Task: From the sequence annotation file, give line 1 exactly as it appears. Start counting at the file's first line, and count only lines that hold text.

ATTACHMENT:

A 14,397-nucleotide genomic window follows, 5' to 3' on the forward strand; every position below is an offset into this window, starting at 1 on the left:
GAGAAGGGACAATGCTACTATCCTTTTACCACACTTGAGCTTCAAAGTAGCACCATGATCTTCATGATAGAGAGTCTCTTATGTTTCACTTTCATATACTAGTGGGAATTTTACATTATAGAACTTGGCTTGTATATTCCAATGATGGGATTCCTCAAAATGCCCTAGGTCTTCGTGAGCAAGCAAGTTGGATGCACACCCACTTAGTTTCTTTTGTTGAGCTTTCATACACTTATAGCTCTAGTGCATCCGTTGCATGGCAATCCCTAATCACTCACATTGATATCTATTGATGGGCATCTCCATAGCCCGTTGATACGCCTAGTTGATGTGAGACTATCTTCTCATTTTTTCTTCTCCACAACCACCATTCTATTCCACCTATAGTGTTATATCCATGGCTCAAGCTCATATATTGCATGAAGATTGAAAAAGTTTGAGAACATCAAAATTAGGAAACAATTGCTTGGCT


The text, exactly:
A 14,397-nucleotide genomic window follows, 5' to 3' on the forward strand; every position below is an offset into this window, starting at 1 on the left: